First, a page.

March comes in like a lion but roar not as bad as advertised

Sunday, March 2, 2014
Although a little more snow did fall later, at mid-day Sunday, the intersection of Washington and Bloomington streets shows only about two inches had fallen, far less than the 8-12 inches forecasters had talked about earlier in the week.

A Winter Storm Warning remained in effect for Putnam County and most of central Indiana through 7 a.m. Monday, the National Weather Service said Sunday as March roared in like a lion in winter.

Although not near as severe as dire predictions of 8-12 inches of snow espoused earlier in the week, a frontal boundary stalling across southern Indiana was bringing snow, sleet and freezing rain off and on to various parts of central Indiana before departing with precipitation coming to an end overnight.

The Greencastle and Putnam County area had received an unofficial two inches of snow by 10 a.m. Sunday and experienced a lull in storm effects throughout the remainder of the daylight hours Sunday.

Along the Interstate 70 corridor, 4-6 inches of snow and sleet were still considered possible with locally higher amounts expected.

Over southern portions of central Indiana, 3-6 inches of snow and sleet were expected along with a quarter-inch of ice, again with locally higher amounts possible.

Residents of central Indiana were advised to be prepared for hazardous travel conditions lasting through mid-day Monday. Ice accumulation from freezing rain in the south could also cause power outages and other difficulties, weather officials reminded.

With meteorological winter ending on Friday (the last day of February), the central Indiana area set a record for snowfall during the winter months of December, January and February with a total of 52.2 inches. That topped the previous record of 51 inches, which fell from December 1981 to February 1982.

As of Feb. 28, the winter of 2013-14 was the third snowiest of record. Only the winter seasons of 1981-82 with 58.2 inches and 1977-78 with 57.9 inches, had more snowfall.

Overall, the snowy trend experienced during the first half of December, and especially throughout January, continued right into February. Last month was among one of the snowiest Februarys on record for much of central and northern Indiana.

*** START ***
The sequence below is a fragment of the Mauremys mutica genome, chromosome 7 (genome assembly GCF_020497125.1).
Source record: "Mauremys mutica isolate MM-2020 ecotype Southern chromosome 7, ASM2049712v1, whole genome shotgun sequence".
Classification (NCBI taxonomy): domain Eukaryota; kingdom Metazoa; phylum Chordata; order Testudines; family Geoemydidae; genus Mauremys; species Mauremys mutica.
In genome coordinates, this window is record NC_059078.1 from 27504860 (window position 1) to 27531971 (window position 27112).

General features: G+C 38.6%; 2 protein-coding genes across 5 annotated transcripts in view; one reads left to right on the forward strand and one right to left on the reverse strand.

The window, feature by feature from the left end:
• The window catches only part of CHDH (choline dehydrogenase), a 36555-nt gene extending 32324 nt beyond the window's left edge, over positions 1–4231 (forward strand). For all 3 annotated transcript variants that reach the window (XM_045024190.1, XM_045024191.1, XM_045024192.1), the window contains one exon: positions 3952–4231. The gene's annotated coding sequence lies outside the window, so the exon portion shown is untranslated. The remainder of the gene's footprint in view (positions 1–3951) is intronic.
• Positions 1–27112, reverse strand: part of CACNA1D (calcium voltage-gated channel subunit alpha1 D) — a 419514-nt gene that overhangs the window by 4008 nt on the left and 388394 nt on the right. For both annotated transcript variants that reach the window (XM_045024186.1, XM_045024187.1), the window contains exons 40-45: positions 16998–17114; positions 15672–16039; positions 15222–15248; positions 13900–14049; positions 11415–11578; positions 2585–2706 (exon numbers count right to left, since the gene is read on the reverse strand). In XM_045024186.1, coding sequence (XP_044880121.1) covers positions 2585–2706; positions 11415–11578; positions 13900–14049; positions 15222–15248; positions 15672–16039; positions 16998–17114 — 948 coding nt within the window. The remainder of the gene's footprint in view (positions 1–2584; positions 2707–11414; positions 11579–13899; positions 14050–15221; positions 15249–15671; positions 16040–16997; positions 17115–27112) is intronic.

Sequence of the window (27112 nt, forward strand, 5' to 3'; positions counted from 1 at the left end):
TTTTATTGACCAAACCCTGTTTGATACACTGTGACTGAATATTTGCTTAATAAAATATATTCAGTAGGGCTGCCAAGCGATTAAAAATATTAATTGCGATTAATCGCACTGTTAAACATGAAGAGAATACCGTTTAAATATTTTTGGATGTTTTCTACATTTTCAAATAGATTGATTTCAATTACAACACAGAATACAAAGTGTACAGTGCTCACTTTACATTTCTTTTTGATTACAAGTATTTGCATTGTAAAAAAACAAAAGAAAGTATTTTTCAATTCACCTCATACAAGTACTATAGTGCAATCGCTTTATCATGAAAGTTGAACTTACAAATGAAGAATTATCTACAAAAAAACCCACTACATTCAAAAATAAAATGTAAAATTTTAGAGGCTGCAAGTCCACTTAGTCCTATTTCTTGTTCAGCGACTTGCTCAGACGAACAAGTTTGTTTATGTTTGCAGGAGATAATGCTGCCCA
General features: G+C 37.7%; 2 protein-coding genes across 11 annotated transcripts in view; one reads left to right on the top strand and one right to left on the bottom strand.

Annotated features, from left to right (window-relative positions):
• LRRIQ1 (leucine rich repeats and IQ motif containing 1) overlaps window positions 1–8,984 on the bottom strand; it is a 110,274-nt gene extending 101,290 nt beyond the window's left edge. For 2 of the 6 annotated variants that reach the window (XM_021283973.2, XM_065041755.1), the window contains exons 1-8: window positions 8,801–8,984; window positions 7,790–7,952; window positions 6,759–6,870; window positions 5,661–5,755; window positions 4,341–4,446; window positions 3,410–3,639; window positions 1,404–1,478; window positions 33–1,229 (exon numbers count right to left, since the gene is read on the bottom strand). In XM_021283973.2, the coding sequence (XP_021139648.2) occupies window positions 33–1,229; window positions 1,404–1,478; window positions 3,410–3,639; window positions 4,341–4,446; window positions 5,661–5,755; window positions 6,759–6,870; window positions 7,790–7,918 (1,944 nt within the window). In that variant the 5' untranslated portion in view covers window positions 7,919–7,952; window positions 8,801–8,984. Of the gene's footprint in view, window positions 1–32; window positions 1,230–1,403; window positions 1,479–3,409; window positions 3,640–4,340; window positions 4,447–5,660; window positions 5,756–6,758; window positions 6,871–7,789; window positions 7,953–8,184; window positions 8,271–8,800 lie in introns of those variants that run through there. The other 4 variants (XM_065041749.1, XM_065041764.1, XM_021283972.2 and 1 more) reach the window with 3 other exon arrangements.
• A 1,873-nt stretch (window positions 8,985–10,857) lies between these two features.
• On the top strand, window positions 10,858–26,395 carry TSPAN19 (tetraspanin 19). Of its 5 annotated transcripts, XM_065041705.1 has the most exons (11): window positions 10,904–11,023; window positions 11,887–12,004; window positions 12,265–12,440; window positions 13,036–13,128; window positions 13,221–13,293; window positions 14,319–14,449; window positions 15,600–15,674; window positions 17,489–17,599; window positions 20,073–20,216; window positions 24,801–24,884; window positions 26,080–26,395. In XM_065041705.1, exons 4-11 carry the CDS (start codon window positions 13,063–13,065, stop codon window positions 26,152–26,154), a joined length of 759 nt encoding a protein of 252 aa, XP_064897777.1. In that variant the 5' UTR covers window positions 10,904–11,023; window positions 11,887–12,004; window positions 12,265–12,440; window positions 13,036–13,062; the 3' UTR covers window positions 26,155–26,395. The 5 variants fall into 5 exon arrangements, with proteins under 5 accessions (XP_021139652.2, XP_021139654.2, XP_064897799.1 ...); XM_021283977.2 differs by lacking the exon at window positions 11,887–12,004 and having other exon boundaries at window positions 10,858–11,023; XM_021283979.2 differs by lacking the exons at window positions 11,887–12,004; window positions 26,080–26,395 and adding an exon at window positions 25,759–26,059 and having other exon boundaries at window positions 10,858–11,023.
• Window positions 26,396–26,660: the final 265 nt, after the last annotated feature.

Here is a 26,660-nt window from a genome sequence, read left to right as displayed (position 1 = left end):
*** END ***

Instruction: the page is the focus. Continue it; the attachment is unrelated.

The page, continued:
Much of central Indiana received from 8 to 18 inches of snow. Indianapolis had 16.5 inches of snow, making it the ninth snowiest February on record.

Combined with the 26.9 inches that fell in January, it marked only the fourth occasion in recorded history in which two consecutive months experienced greater than 15 inches of snowfall in central Indiana.

Meanwhile, the Climate Prediction Center outlook for March indicates a greater chance of below normal temperatures across much of central Indiana.

At Indianapolis, the average temperature for the month is typically 42.2 degrees. The outlook also calls for an equal chance of above, below or near normal precipitation. The average precipitation for March at Indianapolis is 3.56 inches with 2.6 inches of snowfall.

The official Climate Prediction Center outlook for meteorological spring (March-May) indicates a better chance of near to slightly below normal temperatures across central Indiana. At Indianapolis, the average temperature for the spring season is 52.6 degrees.

The outlook also calls for a greater chance of above normal precipitation throughout the spring. The average spring season precipitation is 12.42 inches along with 2.8 inches of snowfall, most of which typically falls during the month of March.

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